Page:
If you’re baffled by a wind turbine’s power curve, here’s how to interpret wind generator manufacturers’ data to choose a turbine that will give you the best performance at your site.
Power curves are frequently presented by turbine manufacturers in their marketing literature, and interpreting these curves is at best a complicated exercise even for the mathematically inclined. Few wind turbine buyers know how to use this information to determine what they really need to know—how much energy a wind generator will produce at a given site. Let’s look at why power curves are not a useful tool for most of us, and what to use instead.
Any alternator or generator produces electricity at varying levels, depending on its rotational speed (rpm). When we plot the output against the speed, we get a curve. If the original motive force is wind, we can plot the generator output against wind speed, which gives us what is typically called a “power curve” for the wind generator (see the “Power Curves” graph). It shows wind speed in miles per hour (mph) or meters per second (m/s), and power in kilowatts (KW).
It’s important to remember that power in its technical sense means “watts.” This is an instantaneous measure of the rate of electricity generation (or transfer or use), and not a measure of energy (watt-hours), a quantity.
Misinterpreting wind generator power curves is common and can happen in a variety of ways. First, the untrained eye is naturally drawn to the top of the curve—the peak power. If we were looking at a gasoline-powered generator, this would be useful information. As long as it’s supplied with gasoline and a load, it continues to produce at or near its rated output.
Peak power for a wind generator is very different—at most sites, the wind speed at which a turbine generates its peak power occurs only a very small percentage of the time. So focusing on the peak may lead you to wildly exaggerated energy expectations.
Trying to compare one wind generator to another using power curves is another common mistake. While there is some useful comparative information in the curves, it’s not a simple comparison, and people too often scrutinize turbines poorly, looking primarily at the peak. For example, I’ve lived with two turbines that shared about the same peak on their power curves—yet one produced 2.3 times more energy than the other in similar conditions.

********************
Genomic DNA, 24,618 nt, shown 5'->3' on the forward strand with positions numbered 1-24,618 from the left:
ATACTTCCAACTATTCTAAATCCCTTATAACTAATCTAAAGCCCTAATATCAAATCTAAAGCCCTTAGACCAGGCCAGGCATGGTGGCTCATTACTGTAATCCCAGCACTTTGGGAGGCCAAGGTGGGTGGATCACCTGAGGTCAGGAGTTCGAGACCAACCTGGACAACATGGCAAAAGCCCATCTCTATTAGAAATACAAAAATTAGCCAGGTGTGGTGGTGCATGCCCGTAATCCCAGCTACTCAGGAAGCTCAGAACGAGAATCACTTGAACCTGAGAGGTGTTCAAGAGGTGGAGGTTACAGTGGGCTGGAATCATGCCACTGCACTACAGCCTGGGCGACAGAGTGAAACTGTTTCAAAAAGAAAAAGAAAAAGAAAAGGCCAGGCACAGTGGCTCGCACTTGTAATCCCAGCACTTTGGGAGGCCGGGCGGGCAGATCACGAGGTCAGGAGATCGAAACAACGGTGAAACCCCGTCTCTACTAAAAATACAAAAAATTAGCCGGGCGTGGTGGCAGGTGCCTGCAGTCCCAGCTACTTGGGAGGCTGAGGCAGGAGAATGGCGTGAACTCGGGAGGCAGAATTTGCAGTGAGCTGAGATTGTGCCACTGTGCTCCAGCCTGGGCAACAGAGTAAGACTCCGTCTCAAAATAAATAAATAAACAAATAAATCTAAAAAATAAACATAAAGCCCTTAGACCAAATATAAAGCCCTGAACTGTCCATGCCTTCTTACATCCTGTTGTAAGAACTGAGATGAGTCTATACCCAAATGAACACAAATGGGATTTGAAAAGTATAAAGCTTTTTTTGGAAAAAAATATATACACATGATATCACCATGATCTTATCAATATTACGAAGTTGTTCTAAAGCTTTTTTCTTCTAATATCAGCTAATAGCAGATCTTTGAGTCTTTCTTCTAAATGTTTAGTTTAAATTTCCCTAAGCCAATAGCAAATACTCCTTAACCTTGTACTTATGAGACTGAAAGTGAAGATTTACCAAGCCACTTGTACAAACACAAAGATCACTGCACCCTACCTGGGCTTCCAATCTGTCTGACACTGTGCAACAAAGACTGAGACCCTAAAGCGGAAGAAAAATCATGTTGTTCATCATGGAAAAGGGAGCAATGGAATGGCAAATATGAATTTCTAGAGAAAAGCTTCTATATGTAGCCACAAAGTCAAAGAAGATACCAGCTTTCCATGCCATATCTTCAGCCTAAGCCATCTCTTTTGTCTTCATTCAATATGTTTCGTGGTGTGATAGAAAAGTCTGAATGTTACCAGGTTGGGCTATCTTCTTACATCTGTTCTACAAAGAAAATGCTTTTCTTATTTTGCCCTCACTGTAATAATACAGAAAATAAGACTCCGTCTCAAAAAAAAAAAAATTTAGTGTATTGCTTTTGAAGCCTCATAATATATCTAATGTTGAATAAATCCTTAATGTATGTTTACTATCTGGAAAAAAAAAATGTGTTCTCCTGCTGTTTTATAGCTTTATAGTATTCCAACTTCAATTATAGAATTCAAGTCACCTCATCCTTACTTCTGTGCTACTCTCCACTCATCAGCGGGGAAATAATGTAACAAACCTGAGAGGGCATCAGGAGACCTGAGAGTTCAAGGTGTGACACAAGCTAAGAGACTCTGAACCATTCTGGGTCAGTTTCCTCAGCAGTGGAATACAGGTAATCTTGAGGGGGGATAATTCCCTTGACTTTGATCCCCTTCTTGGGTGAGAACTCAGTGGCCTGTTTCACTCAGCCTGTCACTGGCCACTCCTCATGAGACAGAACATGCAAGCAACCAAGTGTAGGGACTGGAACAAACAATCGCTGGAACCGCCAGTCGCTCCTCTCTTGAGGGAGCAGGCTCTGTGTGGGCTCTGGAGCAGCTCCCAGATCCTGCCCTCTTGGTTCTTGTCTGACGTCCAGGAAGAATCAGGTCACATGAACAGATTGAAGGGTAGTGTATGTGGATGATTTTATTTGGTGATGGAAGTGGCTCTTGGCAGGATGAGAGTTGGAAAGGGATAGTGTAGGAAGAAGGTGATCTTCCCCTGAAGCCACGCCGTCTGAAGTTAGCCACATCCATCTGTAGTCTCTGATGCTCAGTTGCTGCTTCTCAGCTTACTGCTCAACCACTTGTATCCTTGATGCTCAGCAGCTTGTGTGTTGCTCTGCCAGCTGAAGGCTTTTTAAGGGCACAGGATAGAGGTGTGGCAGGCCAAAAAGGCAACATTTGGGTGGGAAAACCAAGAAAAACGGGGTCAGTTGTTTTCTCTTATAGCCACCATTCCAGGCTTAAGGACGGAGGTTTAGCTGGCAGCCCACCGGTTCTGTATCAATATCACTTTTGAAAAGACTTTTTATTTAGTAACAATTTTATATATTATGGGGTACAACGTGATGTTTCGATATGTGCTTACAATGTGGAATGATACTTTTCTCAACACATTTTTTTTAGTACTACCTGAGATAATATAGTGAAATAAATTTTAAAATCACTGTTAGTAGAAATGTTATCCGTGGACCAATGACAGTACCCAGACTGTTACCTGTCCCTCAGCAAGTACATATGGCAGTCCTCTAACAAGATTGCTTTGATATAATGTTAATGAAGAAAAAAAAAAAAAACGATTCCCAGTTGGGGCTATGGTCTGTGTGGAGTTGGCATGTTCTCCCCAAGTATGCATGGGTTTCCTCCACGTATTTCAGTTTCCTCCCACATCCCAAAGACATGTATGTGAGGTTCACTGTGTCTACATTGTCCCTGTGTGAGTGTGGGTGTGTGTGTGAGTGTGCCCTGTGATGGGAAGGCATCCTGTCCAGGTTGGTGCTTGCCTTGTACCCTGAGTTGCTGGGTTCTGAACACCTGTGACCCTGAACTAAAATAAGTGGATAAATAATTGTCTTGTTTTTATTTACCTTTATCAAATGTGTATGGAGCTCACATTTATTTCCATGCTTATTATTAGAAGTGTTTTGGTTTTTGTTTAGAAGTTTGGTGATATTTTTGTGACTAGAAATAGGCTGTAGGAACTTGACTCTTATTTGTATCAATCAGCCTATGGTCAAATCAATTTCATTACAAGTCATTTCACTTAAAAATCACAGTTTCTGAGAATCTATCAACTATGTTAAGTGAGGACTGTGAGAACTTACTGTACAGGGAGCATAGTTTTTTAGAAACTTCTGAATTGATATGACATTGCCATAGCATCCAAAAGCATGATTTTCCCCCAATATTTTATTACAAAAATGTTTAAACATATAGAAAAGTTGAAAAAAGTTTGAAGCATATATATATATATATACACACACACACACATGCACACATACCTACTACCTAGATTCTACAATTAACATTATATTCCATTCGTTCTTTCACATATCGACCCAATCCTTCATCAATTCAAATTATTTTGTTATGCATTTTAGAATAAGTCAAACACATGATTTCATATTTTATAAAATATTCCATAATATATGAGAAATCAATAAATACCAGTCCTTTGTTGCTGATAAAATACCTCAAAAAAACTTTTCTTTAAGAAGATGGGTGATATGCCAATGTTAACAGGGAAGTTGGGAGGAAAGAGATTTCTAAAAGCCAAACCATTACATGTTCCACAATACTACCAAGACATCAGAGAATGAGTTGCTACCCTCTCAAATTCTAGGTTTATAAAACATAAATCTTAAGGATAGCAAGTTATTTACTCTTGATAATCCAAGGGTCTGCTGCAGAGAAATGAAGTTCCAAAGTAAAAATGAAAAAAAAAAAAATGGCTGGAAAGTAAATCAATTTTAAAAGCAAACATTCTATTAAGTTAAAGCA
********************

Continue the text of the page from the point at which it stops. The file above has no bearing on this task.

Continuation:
If (and that’s a big “if”) power curves accurately predicted energy production, it might make sense to compare turbines by looking at the low end of the curve. Good performance at low wind speeds is most important in a wind turbine, since that is where it will spend most of its time (see “Wind Speed Distribution” graph).
Next, applying an average wind speed to a power curve can be an impossible and illogical task. A power curve demonstrates instantaneous production (watts), while a focus on average wind speed points toward overall energy potential (watt-hours).
All these misconceptions or misunderstandings of power curves become clearer as we look at the physics of wind and the reality of how wind works at a typical site.
Wind is variable. This we know intuitively. We feel it blow lightly on our face one moment, not at all the next moment, and maybe a few minutes later it’ll be blowing us down the street. Wind is rarely constant, and it’s a myth that there are sites where “it always blows at 15 mph.” When you start looking at measured wind data, it’s hard to find groups of consecutive data points that are the same in one minute, let alone for hours.
The most crucial fact to understand about wind energy is that the power available in the wind is related to the cube of the wind speed. Humans are fairly comfortable with linear functions: Spend twice as much money and you’ll get twice as much coal; double the rainfall will result in doubling the catchment water into your tank.
Cubic functions are not as intuitive. You might think that when you double the wind speed (velocity, or V), you double the power. But in fact, doubling the wind speed gives eight times the power (2V x 2V x 2V = 8V). A 20 mph wind has eight times the energy (20 x 20 x 20 = 8,000) of a 10 mph wind (10 x 10 x 10 = 1,000). It doesn’t always play out precisely this way with wind energy capture, since different turbines have different efficiencies. But the principle remains vital to understanding wind electricity.
The V3 law can be worked both ways—up and down the power curve. If a “perfect” turbine produces 100 watts at 10 mph, it has the potential to produce 800 watts at 20 mph. If the machine produces 1,000 watts at 24 mph, it will produce 125 watts or less in a 12 mph wind. Understanding the V3 law helps you look at power curves—and wind energy—differently.
The other major factor that comes into play is wind distribution. When we start to study the way the wind varies, we find out that every site has a different wind distribution profile. A wind “distribution” plots the frequency of each wind speed. Typically, it’s shown in a wind distribution curve (see “Distribution” graph). For example, one site may experience 15 mph winds 4% of the time, and another site may see winds of 15 mph only 3% of the time. The distribution curve shows what percentage a given site experiences at each wind speed.
Because of the V3 law, the specific wind distribution can theoretically have a pronounced effect on energy capture at a particular site. To cite an extreme and theoretical example, let’s examine two sites: one that experienced 10 mph winds for four weeks straight, and another site that had 40 mph winds for one week and no winds (0 mph) for three weeks.